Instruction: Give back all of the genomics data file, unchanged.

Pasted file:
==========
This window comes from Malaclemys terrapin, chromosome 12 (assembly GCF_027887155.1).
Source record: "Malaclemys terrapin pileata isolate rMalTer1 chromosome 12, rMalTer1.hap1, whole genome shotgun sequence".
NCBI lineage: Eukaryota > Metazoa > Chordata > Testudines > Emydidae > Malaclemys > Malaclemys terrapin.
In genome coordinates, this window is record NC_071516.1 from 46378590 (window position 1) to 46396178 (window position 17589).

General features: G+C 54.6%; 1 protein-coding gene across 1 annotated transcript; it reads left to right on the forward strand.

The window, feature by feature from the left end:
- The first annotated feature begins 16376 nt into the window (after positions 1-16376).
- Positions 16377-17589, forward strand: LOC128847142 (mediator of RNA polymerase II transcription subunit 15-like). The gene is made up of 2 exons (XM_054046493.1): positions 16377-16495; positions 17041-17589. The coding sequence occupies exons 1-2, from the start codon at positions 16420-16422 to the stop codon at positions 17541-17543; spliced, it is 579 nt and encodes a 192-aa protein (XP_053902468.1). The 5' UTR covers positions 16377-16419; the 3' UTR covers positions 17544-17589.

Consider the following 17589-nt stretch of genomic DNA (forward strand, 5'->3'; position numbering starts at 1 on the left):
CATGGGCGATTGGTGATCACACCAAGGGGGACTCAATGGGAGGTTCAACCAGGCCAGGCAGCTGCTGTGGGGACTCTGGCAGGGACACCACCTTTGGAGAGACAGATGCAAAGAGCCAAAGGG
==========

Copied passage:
This window comes from Malaclemys terrapin, chromosome 12 (assembly GCF_027887155.1).
Source record: "Malaclemys terrapin pileata isolate rMalTer1 chromosome 12, rMalTer1.hap1, whole genome shotgun sequence".
NCBI lineage: Eukaryota > Metazoa > Chordata > Testudines > Emydidae > Malaclemys > Malaclemys terrapin.
In genome coordinates, this window is record NC_071516.1 from 46378590 (window position 1) to 46396178 (window position 17589).

General features: G+C 54.6%; 1 protein-coding gene across 1 annotated transcript; it reads left to right on the forward strand.

The window, feature by feature from the left end:
- The first annotated feature begins 16376 nt into the window (after positions 1-16376).
- Positions 16377-17589, forward strand: LOC128847142 (mediator of RNA polymerase II transcription subunit 15-like). The gene is made up of 2 exons (XM_054046493.1): positions 16377-16495; positions 17041-17589. The coding sequence occupies exons 1-2, from the start codon at positions 16420-16422 to the stop codon at positions 17541-17543; spliced, it is 579 nt and encodes a 192-aa protein (XP_053902468.1). The 5' UTR covers positions 16377-16419; the 3' UTR covers positions 17544-17589.

Consider the following 17589-nt stretch of genomic DNA (forward strand, 5'->3'; position numbering starts at 1 on the left):
CATGGGCGATTGGTGATCACACCAAGGGGGACTCAATGGGAGGTTCAACCAGGCCAGGCAGCTGCTGTGGGGACTCTGGCAGGGACACCACCTTTGGAGAGACAGATGCAAAGAGCCAAAGGG